We weren’t given a lot of information about Faramir’s past, only that he had been found on the streets of Boston earlier that year. It had been an especially cruel winter, and I still cringe when I think about him living outside amid the snowstorms and icy temperatures. We weren’t sure if he had been abandoned as a kitten, or if he had always been feral. In our minds, we were prepared to give him the home that he deserved, and all the love we could muster.
From the start, there were warning signs and red flags about his aggression. On his very first night with us, he bit my leg, latching on with his claws and teeth. It caught me completely off guard, as I’ve owned cats all my life, and have never been bitten before. I had no idea that this would become a daily occurrence, and that my arms and legs would eventually become riddled with scars from his consistent attacks.
Over the years, my husband and I tried almost everything we could think of to manage his aggression. Where other people might have given up right from the start, we were determined to make it work. We gave Faramir endless amounts of playtime, encouraged him to “hunt” his toys instead of our limbs, and stocked up on treats to reward whatever good behavior he displayed. But nothing worked. Something had gone wrong in his life that made him this way, and it seemed as though the damage was irreversible.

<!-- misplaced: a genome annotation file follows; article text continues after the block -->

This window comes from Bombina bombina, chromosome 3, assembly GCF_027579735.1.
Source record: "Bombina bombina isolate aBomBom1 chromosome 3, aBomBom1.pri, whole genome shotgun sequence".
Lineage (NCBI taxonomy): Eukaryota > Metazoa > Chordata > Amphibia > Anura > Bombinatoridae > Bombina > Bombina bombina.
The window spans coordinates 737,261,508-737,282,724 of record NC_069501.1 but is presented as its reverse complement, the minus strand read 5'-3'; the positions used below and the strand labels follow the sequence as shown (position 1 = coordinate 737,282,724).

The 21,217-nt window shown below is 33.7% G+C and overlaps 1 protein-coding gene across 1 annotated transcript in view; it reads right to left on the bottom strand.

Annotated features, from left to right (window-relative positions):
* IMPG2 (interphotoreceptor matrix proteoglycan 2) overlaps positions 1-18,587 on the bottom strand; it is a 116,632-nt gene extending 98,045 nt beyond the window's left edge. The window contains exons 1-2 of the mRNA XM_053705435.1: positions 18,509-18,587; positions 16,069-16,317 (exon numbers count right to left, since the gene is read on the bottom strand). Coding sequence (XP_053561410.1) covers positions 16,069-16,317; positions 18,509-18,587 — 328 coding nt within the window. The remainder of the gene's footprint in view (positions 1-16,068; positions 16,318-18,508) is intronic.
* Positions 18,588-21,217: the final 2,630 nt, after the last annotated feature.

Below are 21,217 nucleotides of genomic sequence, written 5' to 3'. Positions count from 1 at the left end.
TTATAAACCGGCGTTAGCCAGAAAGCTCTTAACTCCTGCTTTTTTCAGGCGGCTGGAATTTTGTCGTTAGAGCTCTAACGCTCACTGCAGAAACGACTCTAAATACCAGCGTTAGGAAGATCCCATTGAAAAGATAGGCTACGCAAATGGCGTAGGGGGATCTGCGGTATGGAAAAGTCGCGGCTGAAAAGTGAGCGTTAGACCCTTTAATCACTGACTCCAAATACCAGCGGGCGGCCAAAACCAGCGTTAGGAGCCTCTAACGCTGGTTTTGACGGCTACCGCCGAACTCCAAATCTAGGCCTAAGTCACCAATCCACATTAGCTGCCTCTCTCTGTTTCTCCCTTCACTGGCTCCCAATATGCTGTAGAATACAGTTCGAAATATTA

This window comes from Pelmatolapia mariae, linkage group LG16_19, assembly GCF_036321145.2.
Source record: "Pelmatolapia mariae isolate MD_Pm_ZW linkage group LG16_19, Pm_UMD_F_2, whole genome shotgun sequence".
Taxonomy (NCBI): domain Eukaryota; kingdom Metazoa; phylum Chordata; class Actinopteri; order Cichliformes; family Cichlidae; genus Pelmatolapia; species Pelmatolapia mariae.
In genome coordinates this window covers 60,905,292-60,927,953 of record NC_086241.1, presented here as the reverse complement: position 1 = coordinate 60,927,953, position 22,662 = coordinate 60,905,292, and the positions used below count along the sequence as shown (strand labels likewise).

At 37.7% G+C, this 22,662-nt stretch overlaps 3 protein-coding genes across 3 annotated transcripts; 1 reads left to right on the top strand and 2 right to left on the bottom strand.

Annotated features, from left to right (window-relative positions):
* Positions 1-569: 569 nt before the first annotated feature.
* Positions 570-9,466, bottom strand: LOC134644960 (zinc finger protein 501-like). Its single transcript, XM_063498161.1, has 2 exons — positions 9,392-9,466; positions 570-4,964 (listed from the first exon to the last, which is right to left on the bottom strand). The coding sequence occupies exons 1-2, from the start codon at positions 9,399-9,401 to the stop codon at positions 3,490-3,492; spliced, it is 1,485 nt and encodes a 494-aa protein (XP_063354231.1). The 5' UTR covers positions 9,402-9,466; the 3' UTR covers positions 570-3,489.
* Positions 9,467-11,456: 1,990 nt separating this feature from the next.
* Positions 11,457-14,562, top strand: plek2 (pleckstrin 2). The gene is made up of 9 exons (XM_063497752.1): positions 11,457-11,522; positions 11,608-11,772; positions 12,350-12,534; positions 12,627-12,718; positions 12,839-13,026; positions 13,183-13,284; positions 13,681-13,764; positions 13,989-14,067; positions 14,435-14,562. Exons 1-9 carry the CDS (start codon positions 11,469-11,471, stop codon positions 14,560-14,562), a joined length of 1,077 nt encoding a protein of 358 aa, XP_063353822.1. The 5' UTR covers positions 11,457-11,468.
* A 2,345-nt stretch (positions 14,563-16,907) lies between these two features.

Despite his bad behavior, we loved him unconditionally. I have so many good memories of sitting on the floor, waving his favorite wand toy that we named Rainbow Snake, watching him weave in and out of his cat tunnel. I have a slew of videos of him “capturing” his stuffed animals filled with catnip, with our laughter in the background as he performed what can only be called a “death kick” on the toy. Over time, he learned how to become affectionate, and would spend every evening curled up on my husband’s chest as we watched TV. He slept in our bed, made biscuits at our feet, and was always there to greet us when we walked through the door at the end of a long day. He was, for all intents and purposes, our fur baby.
But then we had a real, human baby. And everything changed.